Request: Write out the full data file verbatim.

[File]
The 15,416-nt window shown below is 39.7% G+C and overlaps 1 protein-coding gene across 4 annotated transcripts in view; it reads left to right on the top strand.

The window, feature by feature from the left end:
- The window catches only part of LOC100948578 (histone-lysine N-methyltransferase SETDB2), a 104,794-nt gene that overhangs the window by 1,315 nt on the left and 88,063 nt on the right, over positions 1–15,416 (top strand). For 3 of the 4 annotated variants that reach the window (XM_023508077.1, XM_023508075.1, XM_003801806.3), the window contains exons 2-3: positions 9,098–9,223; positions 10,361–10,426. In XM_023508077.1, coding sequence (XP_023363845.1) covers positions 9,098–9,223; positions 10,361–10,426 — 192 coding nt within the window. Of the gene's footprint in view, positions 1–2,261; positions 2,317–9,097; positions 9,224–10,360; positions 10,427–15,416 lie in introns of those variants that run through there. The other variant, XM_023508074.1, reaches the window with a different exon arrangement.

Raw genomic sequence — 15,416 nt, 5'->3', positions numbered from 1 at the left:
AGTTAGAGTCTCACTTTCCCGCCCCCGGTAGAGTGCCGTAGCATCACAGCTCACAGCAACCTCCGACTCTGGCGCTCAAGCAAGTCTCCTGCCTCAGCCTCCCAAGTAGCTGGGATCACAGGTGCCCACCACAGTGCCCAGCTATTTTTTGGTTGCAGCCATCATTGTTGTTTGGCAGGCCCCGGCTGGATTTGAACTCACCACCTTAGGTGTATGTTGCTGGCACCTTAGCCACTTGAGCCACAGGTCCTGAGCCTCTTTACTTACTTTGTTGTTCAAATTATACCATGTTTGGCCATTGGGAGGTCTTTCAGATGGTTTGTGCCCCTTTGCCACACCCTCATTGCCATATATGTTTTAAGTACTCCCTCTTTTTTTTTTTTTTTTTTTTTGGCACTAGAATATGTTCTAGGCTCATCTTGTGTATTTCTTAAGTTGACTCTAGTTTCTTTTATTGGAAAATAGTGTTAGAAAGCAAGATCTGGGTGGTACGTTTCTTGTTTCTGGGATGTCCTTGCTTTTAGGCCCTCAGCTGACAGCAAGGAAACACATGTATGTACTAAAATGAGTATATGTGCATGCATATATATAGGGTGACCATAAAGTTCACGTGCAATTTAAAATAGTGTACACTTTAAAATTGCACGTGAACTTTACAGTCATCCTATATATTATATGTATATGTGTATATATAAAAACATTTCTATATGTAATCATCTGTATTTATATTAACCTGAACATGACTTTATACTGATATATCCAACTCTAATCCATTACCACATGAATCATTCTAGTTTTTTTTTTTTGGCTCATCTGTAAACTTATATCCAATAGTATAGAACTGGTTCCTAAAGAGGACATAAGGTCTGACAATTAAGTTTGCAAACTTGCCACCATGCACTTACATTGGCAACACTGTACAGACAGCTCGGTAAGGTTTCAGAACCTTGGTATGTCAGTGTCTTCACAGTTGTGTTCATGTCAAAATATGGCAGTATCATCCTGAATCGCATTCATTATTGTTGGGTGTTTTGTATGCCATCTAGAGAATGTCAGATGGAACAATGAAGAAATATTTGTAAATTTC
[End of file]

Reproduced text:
The 15,416-nt window shown below is 39.7% G+C and overlaps 1 protein-coding gene across 4 annotated transcripts in view; it reads left to right on the top strand.

The window, feature by feature from the left end:
- The window catches only part of LOC100948578 (histone-lysine N-methyltransferase SETDB2), a 104,794-nt gene that overhangs the window by 1,315 nt on the left and 88,063 nt on the right, over positions 1–15,416 (top strand). For 3 of the 4 annotated variants that reach the window (XM_023508077.1, XM_023508075.1, XM_003801806.3), the window contains exons 2-3: positions 9,098–9,223; positions 10,361–10,426. In XM_023508077.1, coding sequence (XP_023363845.1) covers positions 9,098–9,223; positions 10,361–10,426 — 192 coding nt within the window. Of the gene's footprint in view, positions 1–2,261; positions 2,317–9,097; positions 9,224–10,360; positions 10,427–15,416 lie in introns of those variants that run through there. The other variant, XM_023508074.1, reaches the window with a different exon arrangement.

Raw genomic sequence — 15,416 nt, 5'->3', positions numbered from 1 at the left:
AGTTAGAGTCTCACTTTCCCGCCCCCGGTAGAGTGCCGTAGCATCACAGCTCACAGCAACCTCCGACTCTGGCGCTCAAGCAAGTCTCCTGCCTCAGCCTCCCAAGTAGCTGGGATCACAGGTGCCCACCACAGTGCCCAGCTATTTTTTGGTTGCAGCCATCATTGTTGTTTGGCAGGCCCCGGCTGGATTTGAACTCACCACCTTAGGTGTATGTTGCTGGCACCTTAGCCACTTGAGCCACAGGTCCTGAGCCTCTTTACTTACTTTGTTGTTCAAATTATACCATGTTTGGCCATTGGGAGGTCTTTCAGATGGTTTGTGCCCCTTTGCCACACCCTCATTGCCATATATGTTTTAAGTACTCCCTCTTTTTTTTTTTTTTTTTTTTTGGCACTAGAATATGTTCTAGGCTCATCTTGTGTATTTCTTAAGTTGACTCTAGTTTCTTTTATTGGAAAATAGTGTTAGAAAGCAAGATCTGGGTGGTACGTTTCTTGTTTCTGGGATGTCCTTGCTTTTAGGCCCTCAGCTGACAGCAAGGAAACACATGTATGTACTAAAATGAGTATATGTGCATGCATATATATAGGGTGACCATAAAGTTCACGTGCAATTTAAAATAGTGTACACTTTAAAATTGCACGTGAACTTTACAGTCATCCTATATATTATATGTATATGTGTATATATAAAAACATTTCTATATGTAATCATCTGTATTTATATTAACCTGAACATGACTTTATACTGATATATCCAACTCTAATCCATTACCACATGAATCATTCTAGTTTTTTTTTTTTGGCTCATCTGTAAACTTATATCCAATAGTATAGAACTGGTTCCTAAAGAGGACATAAGGTCTGACAATTAAGTTTGCAAACTTGCCACCATGCACTTACATTGGCAACACTGTACAGACAGCTCGGTAAGGTTTCAGAACCTTGGTATGTCAGTGTCTTCACAGTTGTGTTCATGTCAAAATATGGCAGTATCATCCTGAATCGCATTCATTATTGTTGGGTGTTTTGTATGCCATCTAGAGAATGTCAGATGGAACAATGAAGAAATATTTGTAAATTTC